So now we know why we needed to bring all those warm clothes in August. It rained the whole way. Not hard, but the 30 knot wind that accompanied it definitely got one's attention. It became immediately clear that we would not be climbing Hellvelyn today (or Van Halen as it is known in the team) We were already in the clouds before we got to the turn off for the mountain top.
The wind snapped at our rain gear, making it hard to walk (for all except Marty, who's still in a T-shirt "this weather doesn't make me cold, it just makes me angry.") Later we learn that other people didn't make it through the pass--once they were on their hands and knees they decided to turn back.
No one has noticed how much we are speeding up. Not least because we were cold. But we did 8 miles in 5 hours. On the first day, we took two hours longer to walk a similar distance. We're going to need this speed if we are going to make it tomorrow--16 miles. It also takes us out of the Lakes. If we make it tomorrow, we'll make it all the way.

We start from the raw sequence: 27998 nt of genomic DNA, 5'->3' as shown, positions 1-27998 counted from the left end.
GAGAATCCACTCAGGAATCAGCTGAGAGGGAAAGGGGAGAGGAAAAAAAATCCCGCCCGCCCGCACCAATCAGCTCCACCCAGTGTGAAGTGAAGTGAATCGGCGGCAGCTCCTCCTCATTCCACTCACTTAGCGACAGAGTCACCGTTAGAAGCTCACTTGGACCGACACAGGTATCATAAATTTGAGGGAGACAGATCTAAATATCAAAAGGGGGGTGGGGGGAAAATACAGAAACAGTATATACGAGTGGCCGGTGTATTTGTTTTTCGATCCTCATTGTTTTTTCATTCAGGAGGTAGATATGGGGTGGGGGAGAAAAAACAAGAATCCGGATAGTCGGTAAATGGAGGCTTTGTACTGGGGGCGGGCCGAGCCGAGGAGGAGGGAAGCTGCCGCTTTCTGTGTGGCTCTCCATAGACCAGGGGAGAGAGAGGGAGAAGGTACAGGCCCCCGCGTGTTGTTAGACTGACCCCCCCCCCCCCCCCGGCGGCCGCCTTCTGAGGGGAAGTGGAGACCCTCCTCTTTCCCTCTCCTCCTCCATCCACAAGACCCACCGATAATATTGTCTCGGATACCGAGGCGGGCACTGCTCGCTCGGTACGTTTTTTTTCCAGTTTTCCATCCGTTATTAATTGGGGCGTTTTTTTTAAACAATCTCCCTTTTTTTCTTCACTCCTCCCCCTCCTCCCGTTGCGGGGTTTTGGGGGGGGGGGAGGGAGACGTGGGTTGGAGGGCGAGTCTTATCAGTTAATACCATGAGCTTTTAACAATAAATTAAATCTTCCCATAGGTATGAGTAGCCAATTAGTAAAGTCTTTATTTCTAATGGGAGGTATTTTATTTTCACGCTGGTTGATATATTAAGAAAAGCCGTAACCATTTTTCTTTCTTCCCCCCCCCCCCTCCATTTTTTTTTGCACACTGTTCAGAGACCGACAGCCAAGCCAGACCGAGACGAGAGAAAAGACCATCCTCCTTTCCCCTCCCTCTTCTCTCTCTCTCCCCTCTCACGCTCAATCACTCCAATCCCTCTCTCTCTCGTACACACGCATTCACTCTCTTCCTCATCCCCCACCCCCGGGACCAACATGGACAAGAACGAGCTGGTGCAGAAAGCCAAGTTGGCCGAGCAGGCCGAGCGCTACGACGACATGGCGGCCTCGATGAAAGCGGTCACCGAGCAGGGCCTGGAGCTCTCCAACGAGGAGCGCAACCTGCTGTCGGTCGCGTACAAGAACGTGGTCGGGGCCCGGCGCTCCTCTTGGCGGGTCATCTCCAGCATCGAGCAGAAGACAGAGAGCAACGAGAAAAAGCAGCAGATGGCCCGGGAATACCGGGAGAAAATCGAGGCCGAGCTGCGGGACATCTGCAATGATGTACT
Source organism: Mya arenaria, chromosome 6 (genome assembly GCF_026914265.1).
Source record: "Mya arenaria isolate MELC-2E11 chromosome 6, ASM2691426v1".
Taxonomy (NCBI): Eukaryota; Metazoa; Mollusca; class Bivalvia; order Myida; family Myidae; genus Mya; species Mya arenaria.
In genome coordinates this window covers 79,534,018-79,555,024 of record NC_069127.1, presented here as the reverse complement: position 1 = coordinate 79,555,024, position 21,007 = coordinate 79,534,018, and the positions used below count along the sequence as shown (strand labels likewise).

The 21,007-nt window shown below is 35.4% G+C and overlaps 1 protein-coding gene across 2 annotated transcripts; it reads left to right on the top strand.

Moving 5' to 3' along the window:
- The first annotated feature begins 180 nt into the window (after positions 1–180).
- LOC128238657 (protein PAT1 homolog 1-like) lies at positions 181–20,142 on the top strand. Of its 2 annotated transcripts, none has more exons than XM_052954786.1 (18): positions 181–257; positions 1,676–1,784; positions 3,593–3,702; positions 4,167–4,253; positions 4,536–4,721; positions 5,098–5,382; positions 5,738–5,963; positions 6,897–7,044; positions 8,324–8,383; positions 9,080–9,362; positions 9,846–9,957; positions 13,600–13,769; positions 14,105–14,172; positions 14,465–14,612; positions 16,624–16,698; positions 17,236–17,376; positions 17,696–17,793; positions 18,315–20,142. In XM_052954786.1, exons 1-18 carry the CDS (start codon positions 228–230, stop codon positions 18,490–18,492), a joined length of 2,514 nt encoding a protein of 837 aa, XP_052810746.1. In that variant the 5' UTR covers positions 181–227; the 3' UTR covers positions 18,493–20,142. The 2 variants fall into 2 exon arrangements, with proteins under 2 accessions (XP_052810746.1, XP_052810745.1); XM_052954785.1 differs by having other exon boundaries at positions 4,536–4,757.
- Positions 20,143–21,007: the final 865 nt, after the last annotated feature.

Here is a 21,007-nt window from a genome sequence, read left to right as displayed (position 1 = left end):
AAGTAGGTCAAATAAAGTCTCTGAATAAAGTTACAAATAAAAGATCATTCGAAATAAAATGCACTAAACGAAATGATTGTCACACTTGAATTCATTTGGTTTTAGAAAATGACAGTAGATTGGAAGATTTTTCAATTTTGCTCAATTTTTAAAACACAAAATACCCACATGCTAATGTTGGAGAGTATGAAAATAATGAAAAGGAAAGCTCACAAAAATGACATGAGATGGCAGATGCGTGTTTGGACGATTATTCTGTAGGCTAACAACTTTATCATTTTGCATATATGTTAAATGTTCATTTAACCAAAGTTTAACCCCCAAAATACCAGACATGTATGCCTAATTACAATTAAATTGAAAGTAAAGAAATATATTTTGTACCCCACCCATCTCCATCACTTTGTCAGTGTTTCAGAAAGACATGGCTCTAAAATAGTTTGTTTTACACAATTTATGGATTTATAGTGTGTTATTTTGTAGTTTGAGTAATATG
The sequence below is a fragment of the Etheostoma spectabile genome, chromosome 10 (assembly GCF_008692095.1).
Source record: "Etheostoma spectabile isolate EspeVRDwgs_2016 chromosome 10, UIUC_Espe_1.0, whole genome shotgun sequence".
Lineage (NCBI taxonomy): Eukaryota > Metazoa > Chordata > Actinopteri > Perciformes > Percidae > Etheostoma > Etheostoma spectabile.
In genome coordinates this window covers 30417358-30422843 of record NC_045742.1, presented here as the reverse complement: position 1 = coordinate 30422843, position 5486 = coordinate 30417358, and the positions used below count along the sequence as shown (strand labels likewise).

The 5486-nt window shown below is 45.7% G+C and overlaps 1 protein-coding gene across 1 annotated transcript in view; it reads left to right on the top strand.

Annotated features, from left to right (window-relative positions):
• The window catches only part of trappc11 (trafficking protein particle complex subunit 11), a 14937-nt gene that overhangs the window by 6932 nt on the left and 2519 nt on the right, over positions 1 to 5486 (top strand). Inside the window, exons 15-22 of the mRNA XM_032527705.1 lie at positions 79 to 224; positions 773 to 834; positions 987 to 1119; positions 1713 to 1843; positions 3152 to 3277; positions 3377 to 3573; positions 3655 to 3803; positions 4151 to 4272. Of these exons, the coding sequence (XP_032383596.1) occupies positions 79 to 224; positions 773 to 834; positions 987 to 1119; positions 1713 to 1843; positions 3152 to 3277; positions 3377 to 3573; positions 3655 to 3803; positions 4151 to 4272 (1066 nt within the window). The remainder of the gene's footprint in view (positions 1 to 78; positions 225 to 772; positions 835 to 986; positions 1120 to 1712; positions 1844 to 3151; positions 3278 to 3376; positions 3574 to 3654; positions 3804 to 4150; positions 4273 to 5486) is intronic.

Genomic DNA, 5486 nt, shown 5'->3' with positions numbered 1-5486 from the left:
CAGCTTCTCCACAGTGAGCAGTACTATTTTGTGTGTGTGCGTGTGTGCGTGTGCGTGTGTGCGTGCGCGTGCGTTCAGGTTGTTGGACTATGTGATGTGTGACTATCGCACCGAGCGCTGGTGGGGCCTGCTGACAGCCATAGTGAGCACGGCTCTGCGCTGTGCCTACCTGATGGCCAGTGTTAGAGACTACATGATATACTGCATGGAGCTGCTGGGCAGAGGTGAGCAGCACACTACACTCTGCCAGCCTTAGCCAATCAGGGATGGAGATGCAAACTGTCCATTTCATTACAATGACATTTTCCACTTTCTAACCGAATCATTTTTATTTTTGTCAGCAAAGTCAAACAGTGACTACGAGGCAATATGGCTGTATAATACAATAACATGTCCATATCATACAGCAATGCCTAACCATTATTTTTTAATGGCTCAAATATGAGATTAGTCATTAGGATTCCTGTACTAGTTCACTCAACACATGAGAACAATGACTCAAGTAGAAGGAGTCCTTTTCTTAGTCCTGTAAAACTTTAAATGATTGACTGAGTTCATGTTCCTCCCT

We were done early and are rewarded with what turns out to be one of our favorite Youth Hostels. Not only did we not have to wash the dishes, we didn't even have to collect the full ones--waiter service! Good food, huge servings.
But the biggest wonder of them all is that there is not only
a washing machine, there's a dryer too! All the hostels have "Drying
Rooms" and all but one do not work. They are so full of damp
clothes (you can't use the word laundry, which might imply that
it was clean) that by morning all that has happened is that every
item smells like every other item, and they are all of a uniform
dampness. The only time the drying room worked was one where from
11pm to 5am they cranked the temperature up to about 120F and
provided ventilation. Claudia estimates she spent 6 or 7 hours
nursing the washer and dryer. The rest of us did short shifts
to relieve her/keep her company, but secretly she enjoyed the
warmth of the room.